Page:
Do endorsements change how people view a CSA program?

Experiment Type
Field Experiment
Increase engagement
Increase long-term savings
Focus Areas
Marketing & messaging
Behavioral Concepts
Friction Social proof
Pennsylvania Treasury, Propel
Partner Type

What Happened

It worked. There was a significant difference in unique clicks when the advertisement contained an in-product endorsement for a scholarship program with only the scholarship program logo.

Lessons Learned

This study found that that an advertisement with an in-product endorsement alongside a logo for a scholarship program led to the highers interest from users, as measured by unique clicks on the advertisement.


Many public programs like 529 programs struggle to strike a comfortable balance between their proximity to a sponsoring governmental agency and program independence. Concerns about trust and credibility are at the heart of this discomfort: on one hand, programs feel pressure to create a distinct brand. Some programs may even want to intentionally distance themselves from negative perceptions of government that may spillover to affect program participation. On the other hand, government agencies inherently offer a degree of legitimacy and recognition that an independent program is unlikely to have.

We started exploring this question in our previous partnerships with the Keystone Scholars program, a CSA offered by the Pennsylvania Treasury, and with Propel, a fintech company that helps low-income individuals manager their EBT SNAP benefits through their Fresh EBT tool. Our previous work found that advertisements that jointly displayed both the program logo and the Treasury logo together were the most effective at driving interest. We extended this work over the last year by testing whether visual and text endorsements from varying sources could further bolster perceptions of credibility and trustworthiness of programs.

Key Insights

To better understand how people perceived the Keystone Scholar branding, we first conducted qualitative work with mothers in Pennsylvania. During those interviews, we presented the mothers with the current Keystone Scholars marketing communications and solicited their reactions.

  • The Keystone Scholar program communications that used bolder and more eye-catching branding were less well received. Some mothers had reservations about the program and worried that an offer for $100 from an unknown brand might be too good to be true.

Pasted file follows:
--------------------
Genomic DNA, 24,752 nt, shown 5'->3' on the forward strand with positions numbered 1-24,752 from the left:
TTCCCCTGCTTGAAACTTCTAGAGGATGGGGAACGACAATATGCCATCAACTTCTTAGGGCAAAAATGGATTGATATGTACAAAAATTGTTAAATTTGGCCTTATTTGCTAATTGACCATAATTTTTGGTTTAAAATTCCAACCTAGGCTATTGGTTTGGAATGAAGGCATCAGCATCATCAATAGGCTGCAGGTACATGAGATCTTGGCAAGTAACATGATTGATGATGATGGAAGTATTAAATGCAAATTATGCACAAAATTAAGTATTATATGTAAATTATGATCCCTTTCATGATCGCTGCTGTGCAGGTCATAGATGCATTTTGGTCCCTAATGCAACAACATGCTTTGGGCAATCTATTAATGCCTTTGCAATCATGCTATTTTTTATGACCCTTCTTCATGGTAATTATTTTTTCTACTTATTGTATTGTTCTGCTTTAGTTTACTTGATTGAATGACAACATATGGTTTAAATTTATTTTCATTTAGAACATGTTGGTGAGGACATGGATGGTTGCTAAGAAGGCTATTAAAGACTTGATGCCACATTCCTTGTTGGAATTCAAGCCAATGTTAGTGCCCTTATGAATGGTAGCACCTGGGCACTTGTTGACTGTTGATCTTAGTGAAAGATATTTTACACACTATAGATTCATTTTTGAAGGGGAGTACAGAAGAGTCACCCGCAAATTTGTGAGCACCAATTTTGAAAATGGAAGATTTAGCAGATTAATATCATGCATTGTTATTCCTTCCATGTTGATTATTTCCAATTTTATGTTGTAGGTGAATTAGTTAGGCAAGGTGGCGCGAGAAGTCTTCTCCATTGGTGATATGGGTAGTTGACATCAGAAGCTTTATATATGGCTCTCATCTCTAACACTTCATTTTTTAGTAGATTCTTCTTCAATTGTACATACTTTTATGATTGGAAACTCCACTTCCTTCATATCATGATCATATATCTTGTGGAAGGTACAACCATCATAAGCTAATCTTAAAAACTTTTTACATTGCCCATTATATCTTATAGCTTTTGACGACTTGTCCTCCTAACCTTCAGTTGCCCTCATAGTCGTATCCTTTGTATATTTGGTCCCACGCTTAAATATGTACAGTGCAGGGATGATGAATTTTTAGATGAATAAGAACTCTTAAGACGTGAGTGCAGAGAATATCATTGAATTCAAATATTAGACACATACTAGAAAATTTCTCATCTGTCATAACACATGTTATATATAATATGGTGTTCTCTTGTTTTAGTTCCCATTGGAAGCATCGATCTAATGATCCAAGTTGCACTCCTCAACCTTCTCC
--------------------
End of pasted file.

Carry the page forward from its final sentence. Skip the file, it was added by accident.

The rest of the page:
• When the communications showed that the Keystone Scholar program was part of the PA Treasury, it was viewed differently than when it was presented by itself. The people we interviewed often were unsure of what to make of the Keystone Scholar program. Including the connection to Treasury provided a cue for how to think about the program and shaped their initial impression of the program.


Given the importance of these contextual cues in shaping perceptions of credibility and trustworthiness, we wanted to continue iterating and refining the communications between the PA Treasury and families. Drawing on past research, we thought that including an endorsement from a trusted source or a personal testimonial would be effective in increasing perceived trustworthiness and credibility.

To test our hypothesis, we randomly presented Propel users eligible for the Keystone Scholar program with one of three different advertisements.


We tracked which of the three advertisements was the most enticing to users by measuring unique clicks on the advertisement. Our analysis found that a significantly higher percentage of users expressed interest in the program when they were shown only the Keystone Scholars logo with a Propel endorsement. There is no significant difference between the other conditions.

The analysis shows that individuals' perceptions of how trustworthy or beneficial a program is can be shaped by contextual cues. Ultimately, we hope that increasing perceptions of trustworthiness increases interest so that more families participate in the program. Propel will continue displaying the successful advertisement for Keystone Scholars moving forward.